Should all proceed to plan, later this summer a small electric-powered aircraft in a distinctive red, white and blue livery will lift off from Boscombe Down airfield in Wiltshire.

Its pilot Phil O’Dell will take the modified Sharp Nemesis NXT up to around 1,000ft before performing four consecutive passes along a pre-designated 3km course, in the process smashing the current speed record for an electric aircraft of 210mph (337km/h).


Source: Rolls-Royce

ACCEL is set for record attempt later this summer

Such are the power demands of the effort that during the record attempt of just 10min the charge in the aircraft’s 6,000-cell battery pack will have been virtually depleted.

“It is,” says Matheu Parr, who heads the ACCEL project for the UK engine manufacturer, “great to be an electrical engineer at Rolls-Royce today.”

Parr is customer director at Rolls-Royce’s electrical business unit. Having joined the Derby firm in 2006 he has seen electrical power slowly assume ever greater importance for the company.

Of course, that is in some part due to the propulsion specialist’s travails in the market for gas turbine engines for large commercial aircraft, where a particular exposure to the long-haul segment has posed recent challenges.

That downturn has coincided with technological advances which have made electrical power for aviation a viable prospect – illustrated by the ACCEL project – plus an increased focus on the decarbonisation of aviation.

All of which does not mean that Rolls-Royce has rapidly switched course – research into the potential for electric power has been taking place for several years – but what is has done is to push that interest to the fore.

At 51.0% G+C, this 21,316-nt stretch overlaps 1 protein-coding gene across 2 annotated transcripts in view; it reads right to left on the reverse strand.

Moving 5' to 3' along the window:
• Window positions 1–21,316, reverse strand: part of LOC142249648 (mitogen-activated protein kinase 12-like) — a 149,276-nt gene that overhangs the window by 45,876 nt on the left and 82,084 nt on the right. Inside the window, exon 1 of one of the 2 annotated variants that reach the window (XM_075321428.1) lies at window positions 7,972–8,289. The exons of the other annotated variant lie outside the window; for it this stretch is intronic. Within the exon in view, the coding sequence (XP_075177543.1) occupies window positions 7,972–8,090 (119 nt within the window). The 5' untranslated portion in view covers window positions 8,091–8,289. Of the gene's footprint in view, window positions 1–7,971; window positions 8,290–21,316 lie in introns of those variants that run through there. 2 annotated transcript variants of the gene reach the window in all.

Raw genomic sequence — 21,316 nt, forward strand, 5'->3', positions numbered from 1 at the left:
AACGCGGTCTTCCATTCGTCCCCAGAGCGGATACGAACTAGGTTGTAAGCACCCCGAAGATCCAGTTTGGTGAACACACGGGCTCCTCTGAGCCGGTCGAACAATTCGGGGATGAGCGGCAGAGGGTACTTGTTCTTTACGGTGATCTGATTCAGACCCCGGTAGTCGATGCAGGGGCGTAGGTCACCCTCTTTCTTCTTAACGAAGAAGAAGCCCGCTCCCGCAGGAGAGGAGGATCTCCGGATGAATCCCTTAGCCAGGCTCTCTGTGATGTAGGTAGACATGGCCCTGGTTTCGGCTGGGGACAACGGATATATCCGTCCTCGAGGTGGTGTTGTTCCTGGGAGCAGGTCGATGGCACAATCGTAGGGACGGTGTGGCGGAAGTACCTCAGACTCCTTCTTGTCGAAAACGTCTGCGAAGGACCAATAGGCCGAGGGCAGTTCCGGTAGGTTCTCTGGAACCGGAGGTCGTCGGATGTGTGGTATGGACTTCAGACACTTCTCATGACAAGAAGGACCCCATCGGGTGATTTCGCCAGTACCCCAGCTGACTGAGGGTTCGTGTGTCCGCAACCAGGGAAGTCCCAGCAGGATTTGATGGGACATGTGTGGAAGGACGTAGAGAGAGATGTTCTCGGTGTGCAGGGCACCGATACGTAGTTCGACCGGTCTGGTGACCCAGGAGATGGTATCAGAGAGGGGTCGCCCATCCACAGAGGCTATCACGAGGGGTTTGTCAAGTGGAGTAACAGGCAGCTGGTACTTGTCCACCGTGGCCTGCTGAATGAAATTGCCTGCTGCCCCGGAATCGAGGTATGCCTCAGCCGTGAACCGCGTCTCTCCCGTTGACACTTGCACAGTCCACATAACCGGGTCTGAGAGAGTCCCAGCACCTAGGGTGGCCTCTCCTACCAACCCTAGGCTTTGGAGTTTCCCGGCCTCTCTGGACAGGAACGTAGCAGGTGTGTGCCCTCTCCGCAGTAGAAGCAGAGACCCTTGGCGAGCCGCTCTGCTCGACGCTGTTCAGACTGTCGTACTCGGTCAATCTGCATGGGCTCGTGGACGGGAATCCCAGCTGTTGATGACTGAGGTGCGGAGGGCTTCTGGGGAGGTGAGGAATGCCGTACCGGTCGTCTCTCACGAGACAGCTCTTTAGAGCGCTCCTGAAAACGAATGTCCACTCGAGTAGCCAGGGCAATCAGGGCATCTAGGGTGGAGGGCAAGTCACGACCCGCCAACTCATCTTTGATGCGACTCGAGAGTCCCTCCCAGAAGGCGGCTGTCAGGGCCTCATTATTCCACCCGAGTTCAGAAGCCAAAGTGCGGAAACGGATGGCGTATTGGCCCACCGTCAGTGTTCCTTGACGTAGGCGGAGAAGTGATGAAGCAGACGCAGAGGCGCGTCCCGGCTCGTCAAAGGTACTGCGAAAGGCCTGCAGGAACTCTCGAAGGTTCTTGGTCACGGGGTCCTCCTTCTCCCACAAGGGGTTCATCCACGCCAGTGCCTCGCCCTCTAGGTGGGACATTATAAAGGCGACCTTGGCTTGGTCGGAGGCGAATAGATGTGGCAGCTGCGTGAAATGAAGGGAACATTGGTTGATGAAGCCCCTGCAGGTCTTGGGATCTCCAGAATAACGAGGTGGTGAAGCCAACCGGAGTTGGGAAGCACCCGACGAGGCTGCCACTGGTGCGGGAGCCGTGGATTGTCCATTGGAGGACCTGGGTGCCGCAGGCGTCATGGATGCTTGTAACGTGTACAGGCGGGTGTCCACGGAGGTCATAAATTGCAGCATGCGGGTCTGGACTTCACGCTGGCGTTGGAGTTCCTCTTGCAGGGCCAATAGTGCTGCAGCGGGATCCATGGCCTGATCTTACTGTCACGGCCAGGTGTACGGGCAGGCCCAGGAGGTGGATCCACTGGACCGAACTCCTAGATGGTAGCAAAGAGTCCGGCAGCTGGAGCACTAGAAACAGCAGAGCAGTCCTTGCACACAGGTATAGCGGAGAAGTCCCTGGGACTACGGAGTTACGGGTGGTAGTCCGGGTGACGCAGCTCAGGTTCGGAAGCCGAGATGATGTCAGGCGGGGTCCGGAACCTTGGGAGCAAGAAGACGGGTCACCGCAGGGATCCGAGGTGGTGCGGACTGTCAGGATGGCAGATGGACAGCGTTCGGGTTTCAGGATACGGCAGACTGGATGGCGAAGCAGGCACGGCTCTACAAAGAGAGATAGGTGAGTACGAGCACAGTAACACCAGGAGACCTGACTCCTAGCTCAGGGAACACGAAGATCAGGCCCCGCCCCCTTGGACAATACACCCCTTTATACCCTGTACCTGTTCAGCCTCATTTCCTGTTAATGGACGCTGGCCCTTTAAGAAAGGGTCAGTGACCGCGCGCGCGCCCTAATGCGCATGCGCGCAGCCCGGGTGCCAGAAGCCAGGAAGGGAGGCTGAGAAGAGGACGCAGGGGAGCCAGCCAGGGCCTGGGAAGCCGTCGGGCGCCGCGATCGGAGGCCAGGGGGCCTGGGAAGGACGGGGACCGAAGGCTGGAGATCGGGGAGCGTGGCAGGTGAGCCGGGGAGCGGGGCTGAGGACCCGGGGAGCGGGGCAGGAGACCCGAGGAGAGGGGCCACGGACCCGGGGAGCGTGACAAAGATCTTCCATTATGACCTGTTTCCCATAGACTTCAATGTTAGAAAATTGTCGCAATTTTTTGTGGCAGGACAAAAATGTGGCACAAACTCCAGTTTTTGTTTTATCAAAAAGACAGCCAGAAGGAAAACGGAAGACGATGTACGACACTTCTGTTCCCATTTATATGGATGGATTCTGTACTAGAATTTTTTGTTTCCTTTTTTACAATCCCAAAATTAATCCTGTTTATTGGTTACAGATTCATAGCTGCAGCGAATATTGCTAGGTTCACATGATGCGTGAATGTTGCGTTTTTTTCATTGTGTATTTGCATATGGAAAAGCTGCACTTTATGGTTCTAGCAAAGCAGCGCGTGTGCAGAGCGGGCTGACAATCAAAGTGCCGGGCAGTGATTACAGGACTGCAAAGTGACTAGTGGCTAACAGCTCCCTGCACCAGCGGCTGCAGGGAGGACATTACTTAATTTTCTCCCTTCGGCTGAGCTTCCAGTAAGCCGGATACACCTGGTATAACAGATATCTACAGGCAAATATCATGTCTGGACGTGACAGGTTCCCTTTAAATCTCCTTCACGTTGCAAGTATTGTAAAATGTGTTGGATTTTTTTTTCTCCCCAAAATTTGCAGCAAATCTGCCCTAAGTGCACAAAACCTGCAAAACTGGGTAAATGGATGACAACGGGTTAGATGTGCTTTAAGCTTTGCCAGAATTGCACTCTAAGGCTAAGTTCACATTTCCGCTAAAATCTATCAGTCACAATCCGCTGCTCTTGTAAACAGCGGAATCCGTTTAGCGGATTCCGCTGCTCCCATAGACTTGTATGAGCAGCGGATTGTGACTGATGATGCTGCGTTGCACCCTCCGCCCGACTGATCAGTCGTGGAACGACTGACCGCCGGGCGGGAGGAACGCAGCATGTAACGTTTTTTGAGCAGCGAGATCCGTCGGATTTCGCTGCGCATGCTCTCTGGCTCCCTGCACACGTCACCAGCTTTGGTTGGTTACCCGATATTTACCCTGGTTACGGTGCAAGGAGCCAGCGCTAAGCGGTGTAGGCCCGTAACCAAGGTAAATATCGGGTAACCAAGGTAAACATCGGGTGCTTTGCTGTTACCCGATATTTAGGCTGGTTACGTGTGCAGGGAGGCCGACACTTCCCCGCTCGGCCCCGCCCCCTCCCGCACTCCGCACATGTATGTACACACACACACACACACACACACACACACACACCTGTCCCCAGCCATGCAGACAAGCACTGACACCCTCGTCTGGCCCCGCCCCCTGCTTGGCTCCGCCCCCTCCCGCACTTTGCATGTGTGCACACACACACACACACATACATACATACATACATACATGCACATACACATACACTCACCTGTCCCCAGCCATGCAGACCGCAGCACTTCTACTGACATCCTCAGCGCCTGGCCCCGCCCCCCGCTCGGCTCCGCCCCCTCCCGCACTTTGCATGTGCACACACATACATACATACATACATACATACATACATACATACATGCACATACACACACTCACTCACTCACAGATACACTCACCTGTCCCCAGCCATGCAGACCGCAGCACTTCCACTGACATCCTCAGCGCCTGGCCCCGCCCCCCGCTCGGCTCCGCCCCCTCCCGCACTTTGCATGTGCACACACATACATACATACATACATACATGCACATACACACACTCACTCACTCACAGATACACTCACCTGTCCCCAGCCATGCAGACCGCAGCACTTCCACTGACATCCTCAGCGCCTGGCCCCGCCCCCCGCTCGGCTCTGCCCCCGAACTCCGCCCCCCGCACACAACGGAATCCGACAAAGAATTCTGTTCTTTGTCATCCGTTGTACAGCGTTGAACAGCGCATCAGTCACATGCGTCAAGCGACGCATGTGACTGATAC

The current focus is on two key segments: urban air mobility (UAM) – air vehicles operating at ranges of in the region of 100nm (185km) – and commuter aircraft capable of carrying nine to 19 passengers over distances of around 500nm.

Crucially, the manufacturer has already secured contracts in both sectors: in the former, Rolls-Royce was recently selected by UK-based start-up Vertical Aerospace to provide the electrical propulsion system – save for the batteries – for its VA-X4 four-passenger aircraft; and in October 2020, Italian airframer Tecnam announced Rolls-Royce was to supply the electrical powertrain for its nine-passenger P-Volt commuter aircraft. The two aircraft programmes are also in the healthy position of having launch orders in place.

While Rolls-Royce has maintained an interest in engines for light helicopters with its M250 series, the move into the new segments is a “big step” into markets that the company has not previously addressed, says Parr.

That is doubly so for UAM, which is an entirely new proposition whose business model relies significantly on the cost savings and architectures enabled by electric propulsion.


Source: Rolls-Royce

Rolls-Royce will power Vertical Aerospace’s VA-X4

But it is a sector that is evolving quickly: Vertical Aerospace plans for its VA-X4 to enter service in 2024 or 2025, in line with other similar programmes. While an initial prototype due to fly this year will not have the Rolls-Royce powertrain, the first system will still need to be shipped in 2022 for integration with the developer’s Iron Bird test rig, says Parr.

“It is accelerating much faster than traditional aerospace development timelines,” he says, and is an area which is “coming at us quite a bit quicker than we thought a few years ago”. However, that is backed by what he describes as “credible plans from our customers”.

The rapid pace of progress is not an issue for Rolls-Royce, says Parr, “because we are not starting today – we began four or five years ago”.

For the UAM segment, the propulsion system is sized to deliver around 100kW of power – around 135hp – which Parr says is the optimal size for the architecture planned by Vertical Aerospace and others which feature multiple tilting rotors. The VA-X4 will use eight Rolls-Royce-supplied motors.